Lessons in the "england" Category

Should cafes in the UK have toilets in them?

Today, let’s talk about whether cafes in the UK should have toilets in them. Well, should they?

I discovered that this is actually a wonderful topic to debate. Yes, really! After all, we all need to spend a penny.

I was intrigued to read about a recent court case in Hull, England. The court debated whether a bakery with a cafe in should provide toilets or not. The bakery in question is predominantly a takeaway, but does provide some seats for customers. Therefore it argued it should not need to provide a toilet.

The outcome could flush many cafes and takeaways down the pan, as a legal ruling now says that coffee shops and fast food outlets with fewer than 10 seats must now provide toilets for their customers.

Leicester City win Premier League

In what has been described as one of the most astonishing triumphs in British football history Leicester City have beaten the odds of 5000-1 to win this year’s Premier League football tournament. It is a fairytale ending for the Foxes.

Leicester City won it without kicking a ball, after Tottenham Hotspur failed to beat Chelsea in a decisive game on Monday night at Stamford Bridge. Chelsea fought back from 0-2 down to draw 2-2, thus ending Spurs’ title bid.

Leicester City became the first new English champions in four decades to win the title. Last night’s result means Leicester cannot be caught by their nearest rivals, even though there are two games still to go. This follows the Foxes clinching a 1-1 draw against Manchester United at Old Trafford on Sunday.

Celebrating May Day in Britain

May Day traditions in Britain include Morris dancing, the crowning of the May Queen and Maypole dancing.

Morris dancers normally perform on May Day. These are men wearing folk costumes and bell pads on their shins. They use sticks, swords and handkerchiefs that maybe wielded by the dancers during their dance.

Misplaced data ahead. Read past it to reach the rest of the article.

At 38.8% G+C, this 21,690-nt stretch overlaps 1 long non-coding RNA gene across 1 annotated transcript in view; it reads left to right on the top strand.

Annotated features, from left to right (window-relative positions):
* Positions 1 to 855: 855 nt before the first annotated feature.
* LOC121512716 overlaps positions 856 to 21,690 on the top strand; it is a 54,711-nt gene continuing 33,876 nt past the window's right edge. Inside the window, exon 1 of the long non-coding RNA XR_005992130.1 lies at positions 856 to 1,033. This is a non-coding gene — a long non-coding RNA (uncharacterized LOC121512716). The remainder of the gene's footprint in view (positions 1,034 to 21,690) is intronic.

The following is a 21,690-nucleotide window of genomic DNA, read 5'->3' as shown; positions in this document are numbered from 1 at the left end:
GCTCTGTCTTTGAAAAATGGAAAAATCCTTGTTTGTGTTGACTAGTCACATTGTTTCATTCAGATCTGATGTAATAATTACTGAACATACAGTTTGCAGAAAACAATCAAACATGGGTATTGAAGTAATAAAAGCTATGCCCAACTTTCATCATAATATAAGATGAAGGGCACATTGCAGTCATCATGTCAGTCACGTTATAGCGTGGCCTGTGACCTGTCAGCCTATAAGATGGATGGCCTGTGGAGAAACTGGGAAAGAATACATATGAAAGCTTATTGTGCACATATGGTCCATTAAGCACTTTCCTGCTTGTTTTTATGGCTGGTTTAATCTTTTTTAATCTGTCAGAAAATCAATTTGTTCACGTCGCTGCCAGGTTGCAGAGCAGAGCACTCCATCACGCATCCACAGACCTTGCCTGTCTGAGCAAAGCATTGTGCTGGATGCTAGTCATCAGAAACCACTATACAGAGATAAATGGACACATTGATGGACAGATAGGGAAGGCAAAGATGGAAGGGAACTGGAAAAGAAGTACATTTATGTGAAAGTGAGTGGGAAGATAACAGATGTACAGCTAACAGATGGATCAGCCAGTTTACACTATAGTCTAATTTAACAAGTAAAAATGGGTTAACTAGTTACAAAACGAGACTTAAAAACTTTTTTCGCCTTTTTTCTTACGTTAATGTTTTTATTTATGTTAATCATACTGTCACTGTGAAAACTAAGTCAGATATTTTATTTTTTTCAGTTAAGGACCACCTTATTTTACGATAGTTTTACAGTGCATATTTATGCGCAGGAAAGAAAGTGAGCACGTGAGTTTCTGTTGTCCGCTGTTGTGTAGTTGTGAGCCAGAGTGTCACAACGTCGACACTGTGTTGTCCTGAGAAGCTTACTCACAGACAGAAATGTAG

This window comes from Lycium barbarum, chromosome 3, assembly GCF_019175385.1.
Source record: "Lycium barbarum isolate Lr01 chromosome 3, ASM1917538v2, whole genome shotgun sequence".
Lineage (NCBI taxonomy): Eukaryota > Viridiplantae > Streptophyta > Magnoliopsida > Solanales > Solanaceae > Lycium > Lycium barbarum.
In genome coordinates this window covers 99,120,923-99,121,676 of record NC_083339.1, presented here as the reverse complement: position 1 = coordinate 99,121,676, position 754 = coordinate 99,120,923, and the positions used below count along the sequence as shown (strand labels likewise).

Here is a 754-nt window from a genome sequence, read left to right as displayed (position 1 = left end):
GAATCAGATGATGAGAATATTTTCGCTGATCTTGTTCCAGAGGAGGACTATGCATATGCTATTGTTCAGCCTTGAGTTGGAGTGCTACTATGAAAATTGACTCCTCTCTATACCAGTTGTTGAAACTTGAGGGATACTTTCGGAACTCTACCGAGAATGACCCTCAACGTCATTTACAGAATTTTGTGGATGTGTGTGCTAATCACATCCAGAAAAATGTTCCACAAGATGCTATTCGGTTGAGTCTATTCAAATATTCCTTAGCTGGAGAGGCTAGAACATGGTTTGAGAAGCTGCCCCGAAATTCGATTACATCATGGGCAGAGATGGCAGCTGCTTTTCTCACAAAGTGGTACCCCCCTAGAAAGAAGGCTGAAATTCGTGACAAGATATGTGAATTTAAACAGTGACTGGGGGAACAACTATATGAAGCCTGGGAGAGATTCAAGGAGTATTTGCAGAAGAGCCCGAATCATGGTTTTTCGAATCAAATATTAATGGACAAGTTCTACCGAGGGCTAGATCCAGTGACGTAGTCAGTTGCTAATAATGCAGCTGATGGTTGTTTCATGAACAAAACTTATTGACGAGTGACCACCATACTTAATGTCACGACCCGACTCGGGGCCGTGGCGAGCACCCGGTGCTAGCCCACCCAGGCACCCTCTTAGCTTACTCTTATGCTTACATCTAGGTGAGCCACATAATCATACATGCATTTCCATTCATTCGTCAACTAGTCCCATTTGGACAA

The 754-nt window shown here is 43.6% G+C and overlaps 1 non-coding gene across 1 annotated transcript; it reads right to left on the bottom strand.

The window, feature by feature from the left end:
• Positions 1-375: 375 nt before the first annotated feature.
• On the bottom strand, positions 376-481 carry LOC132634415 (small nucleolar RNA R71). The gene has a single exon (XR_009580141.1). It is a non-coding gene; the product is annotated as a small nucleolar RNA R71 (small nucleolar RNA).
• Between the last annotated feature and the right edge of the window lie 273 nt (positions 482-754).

The May Queen is a girl who must ride or walk at the front of a parade for May Day celebrations. She wears a white gown to symbolise purity and usually wears a tiara or crown. She is generally crowned by flowers and makes a speech ahead of any dancing taking place.

St. George’s Day

Who is the patron saint of England? It is St. George. English people celebrate St. George’s Day every year on April 23rd.

It has to be said though that unlike the Scottish and Irish, who celebrate their patron saints in style and by drinking alcohol, the English really do not celebrate their day! In recent years efforts have been made to increase the day’s importance, but it actually lacks serious effort by the English.

Back in the 60s, when I was a boy at primary school, in class we used to play St. George and the Dragon. This was done in the form of a Mummers play, as it was known. The story being that St. George would kill the dragon then rescue the damsel in distress. It is a fairytale. By the 12th century the legendary story had become widespread.

The top places to visit in the UK

Today, let’s talk about the top places to visit in the UK. London probably tops the list. The capital city offers visitors Buckingham Palace, Oxford Street and the London Eye. London is huge! It offers tourists fabulous pubs, theatres and sports venues.

Outside of London, where to go and what to see? Probably the second most visited city is Edinburgh in Scotland. It is popular around New Year’s Eve and during the summer when it hosts the Edinburgh Festival.

Category: Tourism / United Kingdom / Places to Visit

The top 10 places to visit in Great Britain

Today, let’s talk about the top 10 places to visit in Great Britain. London probably tops the list. The capital city offers visitors Buckingham Palace, Oxford Street, The London Eye and the Houses of Parliament. West End attractions include Trafalgar Square and Leicester Square.

Many tourists can experience going on a red London bus or riding in a black London taxi. Some try a journey on the London Underground. London is huge! It offers visitors some fabulous pubs, theatres and sports venues.

Category: Great Britain / Places to Visit / Top 10